Competing Parenting Priorities

Competing Parenting Priorities

The Pattern of Priorities

In working with families over the years
I have noticed one of the most common
obstacles that people face is
competing or contradictory parenting priorities.

This is when faced with a situation where
2 (or more) different priorities are at play
and we must choose which one to follow.

Often the choice is between priorities that
have been programmed into us
and ones that we have chosen ourselves
through analysis, thinking and feeling.

They usually fall into 2 main categories:
Connection and Control.

For example
Independent Thinking vs Obedience
Speaking Your Truth vs Showing Respect
Deepening Relationship vs Keep the House Neat

It’s not that these things are mutually exclusive.
They can exist together.
But there will be times
many many times
When as a parent, you will have to choose between them.

Earlier today I had an interesting experience
around priority setting with my daughter.

I had plans to clean the baseboards in the kitchen.
This is a job that requires getting right down on the floor
with a bucket of water and a scrubber
and cleaning some grimy stuff.

I went into my daughter’s room to
ask her if she would help me.
She said “Yes, but in a little while after I watch my show.”

Of course I consider this a perfectly reasonable response
and I wasn’t on any kind of deadline so I said that is fine.

An hour went by, but she hadn’t
come out of her room yet.

I poked my head in a second time and
told her that I was filling up the bucket
and getting ready to start,
would you like to join me?

She said yes.
So I went about filling up the bucket,
Pouring in some Mr. Clean,
gathering the sponges and heading to the kitchen.

When I had gone to the kitchen
and she still hadn’t joined me
I knew I needed to make a decision.

Should I go back to her room and I remind her?
Or
Should I let her make the decision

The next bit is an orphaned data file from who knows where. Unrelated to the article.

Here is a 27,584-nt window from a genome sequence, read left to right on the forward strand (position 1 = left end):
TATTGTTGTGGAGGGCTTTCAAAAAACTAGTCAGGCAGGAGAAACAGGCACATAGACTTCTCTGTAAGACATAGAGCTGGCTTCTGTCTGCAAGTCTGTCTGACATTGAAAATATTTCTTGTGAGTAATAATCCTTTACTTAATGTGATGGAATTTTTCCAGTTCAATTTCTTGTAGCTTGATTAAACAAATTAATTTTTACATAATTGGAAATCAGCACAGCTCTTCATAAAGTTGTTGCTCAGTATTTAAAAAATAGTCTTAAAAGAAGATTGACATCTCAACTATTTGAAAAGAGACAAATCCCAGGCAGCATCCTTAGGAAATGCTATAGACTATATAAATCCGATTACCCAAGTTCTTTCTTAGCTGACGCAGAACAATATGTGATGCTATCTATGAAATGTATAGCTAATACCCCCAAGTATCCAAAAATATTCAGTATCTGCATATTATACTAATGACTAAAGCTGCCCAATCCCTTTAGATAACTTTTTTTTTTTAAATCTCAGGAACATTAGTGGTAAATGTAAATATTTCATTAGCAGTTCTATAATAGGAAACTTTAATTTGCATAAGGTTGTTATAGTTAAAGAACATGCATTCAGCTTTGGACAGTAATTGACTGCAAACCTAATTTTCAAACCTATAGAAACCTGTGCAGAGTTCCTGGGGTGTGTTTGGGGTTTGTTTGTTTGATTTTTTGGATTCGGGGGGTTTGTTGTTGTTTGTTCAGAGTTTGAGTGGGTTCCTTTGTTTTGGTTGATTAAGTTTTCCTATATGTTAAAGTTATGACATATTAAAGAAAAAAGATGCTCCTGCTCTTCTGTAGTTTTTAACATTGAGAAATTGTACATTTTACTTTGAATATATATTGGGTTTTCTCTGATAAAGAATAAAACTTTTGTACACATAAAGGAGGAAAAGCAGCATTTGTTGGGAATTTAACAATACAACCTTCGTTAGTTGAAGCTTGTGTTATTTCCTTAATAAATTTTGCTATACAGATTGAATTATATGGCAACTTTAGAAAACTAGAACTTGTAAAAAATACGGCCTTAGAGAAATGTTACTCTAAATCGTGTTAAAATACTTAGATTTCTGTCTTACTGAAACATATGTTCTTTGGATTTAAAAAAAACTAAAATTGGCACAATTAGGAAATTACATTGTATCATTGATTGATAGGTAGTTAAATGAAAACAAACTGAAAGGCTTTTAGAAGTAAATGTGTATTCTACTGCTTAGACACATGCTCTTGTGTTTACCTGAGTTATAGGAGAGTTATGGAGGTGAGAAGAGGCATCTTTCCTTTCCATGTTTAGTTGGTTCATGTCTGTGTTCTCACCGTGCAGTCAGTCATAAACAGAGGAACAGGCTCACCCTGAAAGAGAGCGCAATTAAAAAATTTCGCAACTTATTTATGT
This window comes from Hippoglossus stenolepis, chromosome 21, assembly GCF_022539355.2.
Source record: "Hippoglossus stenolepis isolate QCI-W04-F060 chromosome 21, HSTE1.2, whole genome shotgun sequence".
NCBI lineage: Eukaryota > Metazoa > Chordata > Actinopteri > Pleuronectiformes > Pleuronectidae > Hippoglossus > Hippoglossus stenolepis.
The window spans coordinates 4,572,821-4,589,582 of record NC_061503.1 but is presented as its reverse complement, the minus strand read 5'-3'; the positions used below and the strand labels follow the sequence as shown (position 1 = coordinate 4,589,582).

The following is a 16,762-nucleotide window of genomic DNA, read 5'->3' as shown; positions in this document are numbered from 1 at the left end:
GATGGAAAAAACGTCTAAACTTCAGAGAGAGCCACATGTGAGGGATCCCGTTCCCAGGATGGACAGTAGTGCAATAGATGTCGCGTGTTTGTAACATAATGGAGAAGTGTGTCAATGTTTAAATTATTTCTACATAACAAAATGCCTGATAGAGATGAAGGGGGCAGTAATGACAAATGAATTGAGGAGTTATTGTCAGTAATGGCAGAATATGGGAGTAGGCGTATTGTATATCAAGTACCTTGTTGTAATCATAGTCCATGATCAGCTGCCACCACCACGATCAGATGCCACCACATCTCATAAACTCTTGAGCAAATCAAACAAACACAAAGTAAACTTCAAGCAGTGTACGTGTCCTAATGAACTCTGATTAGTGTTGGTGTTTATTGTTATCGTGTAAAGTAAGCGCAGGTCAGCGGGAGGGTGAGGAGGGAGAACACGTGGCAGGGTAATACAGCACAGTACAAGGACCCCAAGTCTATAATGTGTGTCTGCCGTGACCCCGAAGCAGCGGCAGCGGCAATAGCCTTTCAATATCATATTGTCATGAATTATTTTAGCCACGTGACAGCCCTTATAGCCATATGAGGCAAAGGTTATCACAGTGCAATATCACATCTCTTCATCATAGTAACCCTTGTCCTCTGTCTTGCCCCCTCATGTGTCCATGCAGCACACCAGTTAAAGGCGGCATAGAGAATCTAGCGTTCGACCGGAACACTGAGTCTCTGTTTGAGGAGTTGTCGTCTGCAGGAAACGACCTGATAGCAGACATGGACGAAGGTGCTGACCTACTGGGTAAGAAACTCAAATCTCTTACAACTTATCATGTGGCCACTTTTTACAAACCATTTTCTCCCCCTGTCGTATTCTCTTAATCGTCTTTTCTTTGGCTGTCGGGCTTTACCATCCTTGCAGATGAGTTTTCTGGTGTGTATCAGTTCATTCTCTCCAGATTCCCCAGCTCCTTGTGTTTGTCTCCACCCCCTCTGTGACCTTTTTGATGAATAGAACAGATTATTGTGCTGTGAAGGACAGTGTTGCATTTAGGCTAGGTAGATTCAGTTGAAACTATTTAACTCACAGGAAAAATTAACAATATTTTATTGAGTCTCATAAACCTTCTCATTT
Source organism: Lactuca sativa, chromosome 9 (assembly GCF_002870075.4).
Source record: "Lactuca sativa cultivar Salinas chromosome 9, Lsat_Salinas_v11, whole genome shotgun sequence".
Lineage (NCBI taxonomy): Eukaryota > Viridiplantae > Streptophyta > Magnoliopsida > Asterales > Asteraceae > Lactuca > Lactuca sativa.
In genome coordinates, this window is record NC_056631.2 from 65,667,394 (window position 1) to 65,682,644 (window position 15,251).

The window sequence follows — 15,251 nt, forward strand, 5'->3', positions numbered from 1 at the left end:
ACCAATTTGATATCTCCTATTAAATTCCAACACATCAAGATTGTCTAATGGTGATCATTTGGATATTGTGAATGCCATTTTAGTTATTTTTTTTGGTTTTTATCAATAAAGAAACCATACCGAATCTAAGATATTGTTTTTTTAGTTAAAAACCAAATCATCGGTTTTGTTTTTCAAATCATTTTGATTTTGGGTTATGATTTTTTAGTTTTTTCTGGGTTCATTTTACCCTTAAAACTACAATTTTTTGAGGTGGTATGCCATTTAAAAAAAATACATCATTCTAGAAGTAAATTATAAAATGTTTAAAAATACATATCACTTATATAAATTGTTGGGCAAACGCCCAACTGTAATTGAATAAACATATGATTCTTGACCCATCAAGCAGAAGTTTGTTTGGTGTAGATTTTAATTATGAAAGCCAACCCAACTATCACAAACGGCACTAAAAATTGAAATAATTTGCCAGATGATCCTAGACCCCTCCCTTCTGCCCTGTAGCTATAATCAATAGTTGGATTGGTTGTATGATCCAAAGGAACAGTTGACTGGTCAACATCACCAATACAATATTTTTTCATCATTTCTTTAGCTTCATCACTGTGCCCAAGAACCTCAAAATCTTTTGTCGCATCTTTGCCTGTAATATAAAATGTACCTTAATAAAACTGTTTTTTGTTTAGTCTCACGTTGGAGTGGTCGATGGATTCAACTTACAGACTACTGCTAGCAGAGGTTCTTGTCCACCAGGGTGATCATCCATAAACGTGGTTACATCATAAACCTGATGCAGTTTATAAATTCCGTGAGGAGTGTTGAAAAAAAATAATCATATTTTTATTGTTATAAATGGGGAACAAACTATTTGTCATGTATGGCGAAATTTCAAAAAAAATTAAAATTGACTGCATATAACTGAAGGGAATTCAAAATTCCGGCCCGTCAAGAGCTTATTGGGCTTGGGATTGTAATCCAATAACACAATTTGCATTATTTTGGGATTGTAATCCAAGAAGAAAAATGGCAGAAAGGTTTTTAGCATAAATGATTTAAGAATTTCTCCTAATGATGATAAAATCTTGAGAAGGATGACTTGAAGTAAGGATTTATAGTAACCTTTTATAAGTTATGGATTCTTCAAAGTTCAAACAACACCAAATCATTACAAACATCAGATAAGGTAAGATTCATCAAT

of when to come and help on her own?

The first choice focuses on ideas like responsibility,
respect, behavior and following through on
what you say you’re going to do.

The second choice is about showing her trust,
honoring her independence,
treating her as an equal rather
than as if I’m an authority figure.

If you know me at all
you know I chose the second.
I decided to just relax and
let her come when she felt like it.

I did have both inclinations inside me.
I could feel two priorities
bumping up against each other.

The Pivotal Moment of Choice

This is where I had to choose.

I chose connection.
I chose relationship.
I chose to show respect
rather than demand it.

The wonderful thing is of course
3 minutes later she came out,
hunkered down on the floor and
started scrubbing the baseboards with me.

We laughed, joked around
and generally had a good time.

When she came out she didn’t feel pressured or rushed.
She was able to make her own decision,
choose her own timing and
listen to her own feelings.

If I had pushed her then all of the things
that I would have hoped to teach I would
have actually taught the opposite.

My role as a guide isn’t to choose for you,
But to help you make and implement
Conscious choices.

When I work with parents I often tell them
that my job isn’t to choose their priorities for them.
My role is to point out the
different priorities that are available
and show them exactly what
they look like when put into action.

Each of us really is responsible for
choosing our own hierarchy of priorities.

Once we do then we have to
go about engaging in the work
of actually following them.

This is when competing priorities
force us to become conscious
and make a choice.

That is why I call this style of parenting
Conscious Parenting.
The hardest part about it is
the continuous requirement to stay conscious.

Whenever we act unconsciously
we’re no longer choosing
we are following the scripts
that we are programmed with.

When we write our own script
we are using the power of choice
that we have to direct our
lives and our relationships.

When this happens the experience of
priorities coming head to head with each other
can be seen as an opportunity instead of an obstacle.

It is an opportunity to choose love
Choose connection and
Choose healing.

Competing Parenting Priorities

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